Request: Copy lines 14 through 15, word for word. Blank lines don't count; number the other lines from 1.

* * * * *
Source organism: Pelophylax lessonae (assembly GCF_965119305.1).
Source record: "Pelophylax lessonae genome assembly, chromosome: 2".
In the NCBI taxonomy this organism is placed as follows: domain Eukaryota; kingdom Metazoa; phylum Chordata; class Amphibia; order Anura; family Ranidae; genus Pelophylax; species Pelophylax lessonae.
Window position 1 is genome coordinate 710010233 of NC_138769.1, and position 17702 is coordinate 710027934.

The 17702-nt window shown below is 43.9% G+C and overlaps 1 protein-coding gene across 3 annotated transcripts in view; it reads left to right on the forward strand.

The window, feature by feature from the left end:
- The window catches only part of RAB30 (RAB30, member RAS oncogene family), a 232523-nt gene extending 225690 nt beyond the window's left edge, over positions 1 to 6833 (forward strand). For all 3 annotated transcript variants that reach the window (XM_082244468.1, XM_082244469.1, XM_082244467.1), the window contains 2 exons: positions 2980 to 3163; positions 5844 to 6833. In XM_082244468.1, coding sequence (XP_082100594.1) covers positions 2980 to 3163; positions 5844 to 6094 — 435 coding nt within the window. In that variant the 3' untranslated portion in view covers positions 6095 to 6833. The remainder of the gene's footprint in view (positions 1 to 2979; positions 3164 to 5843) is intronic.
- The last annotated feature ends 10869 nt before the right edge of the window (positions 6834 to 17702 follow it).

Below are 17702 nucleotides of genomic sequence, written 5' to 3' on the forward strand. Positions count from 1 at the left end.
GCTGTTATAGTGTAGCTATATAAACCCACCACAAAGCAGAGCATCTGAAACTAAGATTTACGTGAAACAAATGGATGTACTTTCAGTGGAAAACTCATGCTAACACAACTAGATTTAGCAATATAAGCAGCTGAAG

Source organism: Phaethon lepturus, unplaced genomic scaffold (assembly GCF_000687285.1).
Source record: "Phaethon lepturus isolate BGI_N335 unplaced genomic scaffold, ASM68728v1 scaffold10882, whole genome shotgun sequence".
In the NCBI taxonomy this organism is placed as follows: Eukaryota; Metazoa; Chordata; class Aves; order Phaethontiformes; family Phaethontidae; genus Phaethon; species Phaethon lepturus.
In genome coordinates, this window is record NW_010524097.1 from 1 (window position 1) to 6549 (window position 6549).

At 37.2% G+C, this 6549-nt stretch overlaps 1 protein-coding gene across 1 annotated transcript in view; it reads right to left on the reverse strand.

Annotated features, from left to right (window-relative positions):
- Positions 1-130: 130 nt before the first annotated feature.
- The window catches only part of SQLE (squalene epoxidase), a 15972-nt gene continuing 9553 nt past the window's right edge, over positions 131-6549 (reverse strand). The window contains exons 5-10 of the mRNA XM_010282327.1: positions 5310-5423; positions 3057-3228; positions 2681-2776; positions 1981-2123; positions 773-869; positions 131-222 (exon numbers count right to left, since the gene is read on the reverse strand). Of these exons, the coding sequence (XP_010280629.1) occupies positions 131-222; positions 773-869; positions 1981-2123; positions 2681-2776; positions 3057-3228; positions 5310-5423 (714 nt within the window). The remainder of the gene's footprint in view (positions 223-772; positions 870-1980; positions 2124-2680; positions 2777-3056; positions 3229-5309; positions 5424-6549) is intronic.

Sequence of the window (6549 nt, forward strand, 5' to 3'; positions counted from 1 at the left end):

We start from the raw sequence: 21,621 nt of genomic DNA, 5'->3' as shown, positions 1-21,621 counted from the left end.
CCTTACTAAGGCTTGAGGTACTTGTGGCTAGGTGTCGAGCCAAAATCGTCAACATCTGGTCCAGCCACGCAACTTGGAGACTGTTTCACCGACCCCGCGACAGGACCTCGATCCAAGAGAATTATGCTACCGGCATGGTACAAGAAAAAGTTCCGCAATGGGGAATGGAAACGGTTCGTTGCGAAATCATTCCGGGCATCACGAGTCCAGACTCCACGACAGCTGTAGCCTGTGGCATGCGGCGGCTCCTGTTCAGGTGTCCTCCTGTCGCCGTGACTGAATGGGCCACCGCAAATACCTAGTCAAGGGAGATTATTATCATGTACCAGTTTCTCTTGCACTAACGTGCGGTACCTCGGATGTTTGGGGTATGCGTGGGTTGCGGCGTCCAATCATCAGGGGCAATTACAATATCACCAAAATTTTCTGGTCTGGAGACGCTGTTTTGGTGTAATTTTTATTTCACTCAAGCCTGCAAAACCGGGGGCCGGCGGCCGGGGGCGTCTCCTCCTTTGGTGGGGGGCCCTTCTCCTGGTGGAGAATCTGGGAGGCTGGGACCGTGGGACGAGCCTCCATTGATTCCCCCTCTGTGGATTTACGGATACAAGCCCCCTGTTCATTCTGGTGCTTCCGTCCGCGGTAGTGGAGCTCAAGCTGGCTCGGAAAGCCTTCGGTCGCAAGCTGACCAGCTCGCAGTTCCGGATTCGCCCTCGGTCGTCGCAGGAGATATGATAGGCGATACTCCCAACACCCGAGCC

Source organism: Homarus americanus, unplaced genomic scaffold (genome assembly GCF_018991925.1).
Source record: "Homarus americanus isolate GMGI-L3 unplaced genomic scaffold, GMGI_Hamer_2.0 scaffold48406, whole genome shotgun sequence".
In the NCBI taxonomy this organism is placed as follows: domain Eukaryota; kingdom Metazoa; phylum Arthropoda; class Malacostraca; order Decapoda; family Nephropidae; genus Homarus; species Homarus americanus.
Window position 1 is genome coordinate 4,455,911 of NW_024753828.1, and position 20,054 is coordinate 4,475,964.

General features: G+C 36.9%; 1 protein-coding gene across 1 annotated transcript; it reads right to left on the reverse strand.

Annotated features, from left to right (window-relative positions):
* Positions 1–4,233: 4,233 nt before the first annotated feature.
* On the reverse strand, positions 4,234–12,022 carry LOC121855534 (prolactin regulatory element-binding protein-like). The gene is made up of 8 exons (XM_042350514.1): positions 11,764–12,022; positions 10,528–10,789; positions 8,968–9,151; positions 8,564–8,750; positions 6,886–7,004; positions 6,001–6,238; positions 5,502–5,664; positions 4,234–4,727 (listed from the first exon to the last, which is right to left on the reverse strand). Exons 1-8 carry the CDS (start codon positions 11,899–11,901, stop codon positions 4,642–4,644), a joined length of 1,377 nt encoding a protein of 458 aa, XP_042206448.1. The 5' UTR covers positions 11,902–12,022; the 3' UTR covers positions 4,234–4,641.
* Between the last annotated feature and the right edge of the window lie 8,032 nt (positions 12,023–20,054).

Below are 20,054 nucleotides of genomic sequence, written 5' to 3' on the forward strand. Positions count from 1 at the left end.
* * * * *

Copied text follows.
In genome coordinates, this window is record NW_010524097.1 from 1 (window position 1) to 6549 (window position 6549).

At 37.2% G+C, this 6549-nt stretch overlaps 1 protein-coding gene across 1 annotated transcript in view; it reads right to left on the reverse strand.